Madagascar may soon experience the world’s first climate change famine
Unrelenting drought in the south of Madagascar has left the country on the brink of famine, says the UN World Food Programme (WFP).
80% of the population is resorting to desperate survival measures including eating locusts, raw red cactus fruits and wild leaves.
The island state off the East African coast is experiencing levels of starvation at a scale described as “beyond belief”. The latest reports from WFP say urgent action is required to address this unfolding humanitarian crisis.
Widespread drought is caused by drier than normal conditions that eventually lead to water supply problems. Climate change-induced heatwaves and rising temperatures can make drought worse.
Semi-arid conditions in southern Madagascar, combined with high levels of soil erosion and deforestation have transformed arable land into a wasteland. Unprecedented sandstorms have also covered croplands making it unusable.
Worst affected is the district of Ambovombe where Global Acute Malnutrition (GAM) has risen above 27 per cent. It is the worst drought to hit the country in four decades. Children with acute malnutrition are most at risk as they are four times more likely to die than healthy children…READ ON
Europe’s July floods: So rare and extreme, they’re hard to study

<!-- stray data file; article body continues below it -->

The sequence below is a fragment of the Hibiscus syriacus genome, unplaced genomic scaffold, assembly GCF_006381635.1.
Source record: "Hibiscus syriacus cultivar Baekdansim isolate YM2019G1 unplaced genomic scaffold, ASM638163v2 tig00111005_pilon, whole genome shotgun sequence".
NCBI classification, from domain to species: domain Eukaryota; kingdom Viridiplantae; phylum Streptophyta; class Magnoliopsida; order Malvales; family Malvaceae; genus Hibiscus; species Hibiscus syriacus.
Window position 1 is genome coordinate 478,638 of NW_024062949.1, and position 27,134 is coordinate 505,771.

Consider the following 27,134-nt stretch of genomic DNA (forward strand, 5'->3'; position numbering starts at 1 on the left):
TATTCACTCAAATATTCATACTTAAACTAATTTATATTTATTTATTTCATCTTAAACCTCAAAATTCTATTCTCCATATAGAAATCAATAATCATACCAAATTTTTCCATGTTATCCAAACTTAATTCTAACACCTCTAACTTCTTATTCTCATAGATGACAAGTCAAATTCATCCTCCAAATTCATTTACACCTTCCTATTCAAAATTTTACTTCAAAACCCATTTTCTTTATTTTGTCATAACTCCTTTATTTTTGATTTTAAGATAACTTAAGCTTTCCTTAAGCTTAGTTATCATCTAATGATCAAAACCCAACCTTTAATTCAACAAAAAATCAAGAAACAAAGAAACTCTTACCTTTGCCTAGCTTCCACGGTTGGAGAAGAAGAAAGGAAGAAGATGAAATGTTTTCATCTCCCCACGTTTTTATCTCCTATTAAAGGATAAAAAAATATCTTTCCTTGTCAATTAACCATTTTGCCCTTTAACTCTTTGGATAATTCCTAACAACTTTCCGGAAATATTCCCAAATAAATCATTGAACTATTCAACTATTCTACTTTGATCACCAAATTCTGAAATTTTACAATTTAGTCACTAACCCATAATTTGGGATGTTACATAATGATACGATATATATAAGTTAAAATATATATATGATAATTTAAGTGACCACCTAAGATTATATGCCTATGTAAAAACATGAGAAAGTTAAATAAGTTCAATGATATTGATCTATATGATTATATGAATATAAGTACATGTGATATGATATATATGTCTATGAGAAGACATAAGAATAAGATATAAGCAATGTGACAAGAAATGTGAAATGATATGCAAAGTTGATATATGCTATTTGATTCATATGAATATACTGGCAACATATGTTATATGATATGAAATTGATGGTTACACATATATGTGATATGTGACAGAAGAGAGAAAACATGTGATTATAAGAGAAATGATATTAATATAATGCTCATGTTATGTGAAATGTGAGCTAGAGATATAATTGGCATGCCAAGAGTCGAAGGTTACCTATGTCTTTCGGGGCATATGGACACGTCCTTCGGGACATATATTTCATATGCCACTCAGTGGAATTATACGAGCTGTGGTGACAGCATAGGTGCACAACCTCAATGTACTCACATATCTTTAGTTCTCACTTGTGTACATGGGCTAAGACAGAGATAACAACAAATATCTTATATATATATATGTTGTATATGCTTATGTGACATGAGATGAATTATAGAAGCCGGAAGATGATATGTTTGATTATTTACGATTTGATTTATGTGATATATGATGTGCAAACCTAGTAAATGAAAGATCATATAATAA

The backdrop of a steadily warming climate has frequently raised questions about whether any given extreme weather event could have been influenced by climate change. It’s a natural question to ask, but answering it in peer-reviewed detail usually takes months or years.
In response, researchers started the World Weather Attribution program, which has developed a streamlined analysis pipeline that lets them address questions of climate influence before the public has forgotten the event happened. This technique allowed the group to rapidly determine that climate change played a key role in this summer’s Pacific Northwest heat wave.
Now, the group has attempted to tackle this summer’s European floods, which destroyed communities in Germany, Belgium, and the Netherlands. And here, the answer was a lot more complicated. The floods hit a small area and were extreme enough that they destroyed some of the monitoring equipment that would otherwise have told us just how bad they were. Nevertheless, the team found that climate change likely boosted the chances of an event like that in northwestern Europe…READ ON